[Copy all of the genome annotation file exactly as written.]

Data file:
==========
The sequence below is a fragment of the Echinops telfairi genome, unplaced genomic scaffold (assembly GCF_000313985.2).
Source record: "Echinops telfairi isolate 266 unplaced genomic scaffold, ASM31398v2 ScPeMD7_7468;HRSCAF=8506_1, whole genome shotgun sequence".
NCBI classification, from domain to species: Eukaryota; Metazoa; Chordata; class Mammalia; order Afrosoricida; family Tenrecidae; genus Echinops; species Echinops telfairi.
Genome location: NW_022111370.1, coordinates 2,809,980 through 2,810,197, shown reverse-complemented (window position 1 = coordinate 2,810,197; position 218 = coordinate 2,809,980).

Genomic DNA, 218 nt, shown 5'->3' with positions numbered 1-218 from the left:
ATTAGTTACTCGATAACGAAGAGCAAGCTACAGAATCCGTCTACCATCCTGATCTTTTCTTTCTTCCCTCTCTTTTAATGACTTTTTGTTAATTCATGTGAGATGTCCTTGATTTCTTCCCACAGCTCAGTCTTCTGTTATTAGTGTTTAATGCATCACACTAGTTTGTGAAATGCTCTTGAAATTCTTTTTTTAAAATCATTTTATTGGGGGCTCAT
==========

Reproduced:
The sequence below is a fragment of the Echinops telfairi genome, unplaced genomic scaffold (assembly GCF_000313985.2).
Source record: "Echinops telfairi isolate 266 unplaced genomic scaffold, ASM31398v2 ScPeMD7_7468;HRSCAF=8506_1, whole genome shotgun sequence".
NCBI classification, from domain to species: Eukaryota; Metazoa; Chordata; class Mammalia; order Afrosoricida; family Tenrecidae; genus Echinops; species Echinops telfairi.
Genome location: NW_022111370.1, coordinates 2,809,980 through 2,810,197, shown reverse-complemented (window position 1 = coordinate 2,810,197; position 218 = coordinate 2,809,980).

Genomic DNA, 218 nt, shown 5'->3' with positions numbered 1-218 from the left:
ATTAGTTACTCGATAACGAAGAGCAAGCTACAGAATCCGTCTACCATCCTGATCTTTTCTTTCTTCCCTCTCTTTTAATGACTTTTTGTTAATTCATGTGAGATGTCCTTGATTTCTTCCCACAGCTCAGTCTTCTGTTATTAGTGTTTAATGCATCACACTAGTTTGTGAAATGCTCTTGAAATTCTTTTTTTAAAATCATTTTATTGGGGGCTCAT